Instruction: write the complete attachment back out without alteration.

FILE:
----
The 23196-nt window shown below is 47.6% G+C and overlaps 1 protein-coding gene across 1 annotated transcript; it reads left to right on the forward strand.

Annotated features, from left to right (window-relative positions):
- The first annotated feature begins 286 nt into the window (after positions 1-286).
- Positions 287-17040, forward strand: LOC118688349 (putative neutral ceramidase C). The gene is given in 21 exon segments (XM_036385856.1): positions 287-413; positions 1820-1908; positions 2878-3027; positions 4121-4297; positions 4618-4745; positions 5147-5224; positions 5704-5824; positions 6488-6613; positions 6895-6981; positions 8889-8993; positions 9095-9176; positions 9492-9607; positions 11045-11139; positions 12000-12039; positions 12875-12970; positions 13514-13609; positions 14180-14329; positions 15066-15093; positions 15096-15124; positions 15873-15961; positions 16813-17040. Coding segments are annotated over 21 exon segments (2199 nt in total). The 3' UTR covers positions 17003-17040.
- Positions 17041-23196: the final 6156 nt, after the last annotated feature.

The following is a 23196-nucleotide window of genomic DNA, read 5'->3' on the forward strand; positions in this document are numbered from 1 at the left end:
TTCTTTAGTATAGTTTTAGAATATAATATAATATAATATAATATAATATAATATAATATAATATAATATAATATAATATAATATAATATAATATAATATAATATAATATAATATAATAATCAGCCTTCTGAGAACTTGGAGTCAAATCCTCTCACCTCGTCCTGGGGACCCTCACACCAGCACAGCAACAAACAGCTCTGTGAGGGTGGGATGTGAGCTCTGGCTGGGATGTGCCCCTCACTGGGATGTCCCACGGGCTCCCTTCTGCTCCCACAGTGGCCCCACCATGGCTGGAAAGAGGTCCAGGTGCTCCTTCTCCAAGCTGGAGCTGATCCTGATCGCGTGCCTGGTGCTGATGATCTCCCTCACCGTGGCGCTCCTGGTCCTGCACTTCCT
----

The 23196-nt window shown below is 47.6% G+C and overlaps 1 protein-coding gene across 1 annotated transcript; it reads left to right on the forward strand.

Annotated features, from left to right (window-relative positions):
- The first annotated feature begins 286 nt into the window (after positions 1-286).
- Positions 287-17040, forward strand: LOC118688349 (putative neutral ceramidase C). The gene is given in 21 exon segments (XM_036385856.1): positions 287-413; positions 1820-1908; positions 2878-3027; positions 4121-4297; positions 4618-4745; positions 5147-5224; positions 5704-5824; positions 6488-6613; positions 6895-6981; positions 8889-8993; positions 9095-9176; positions 9492-9607; positions 11045-11139; positions 12000-12039; positions 12875-12970; positions 13514-13609; positions 14180-14329; positions 15066-15093; positions 15096-15124; positions 15873-15961; positions 16813-17040. Coding segments are annotated over 21 exon segments (2199 nt in total). The 3' UTR covers positions 17003-17040.
- Positions 17041-23196: the final 6156 nt, after the last annotated feature.

The following is a 23196-nucleotide window of genomic DNA, read 5'->3' on the forward strand; positions in this document are numbered from 1 at the left end:
TTCTTTAGTATAGTTTTAGAATATAATATAATATAATATAATATAATATAATATAATATAATATAATATAATATAATATAATATAATATAATATAATATAATATAATATAATATAATAATCAGCCTTCTGAGAACTTGGAGTCAAATCCTCTCACCTCGTCCTGGGGACCCTCACACCAGCACAGCAACAAACAGCTCTGTGAGGGTGGGATGTGAGCTCTGGCTGGGATGTGCCCCTCACTGGGATGTCCCACGGGCTCCCTTCTGCTCCCACAGTGGCCCCACCATGGCTGGAAAGAGGTCCAGGTGCTCCTTCTCCAAGCTGGAGCTGATCCTGATCGCGTGCCTGGTGCTGATGATCTCCCTCACCGTGGCGCTCCTGGTCCTGCACTTCCT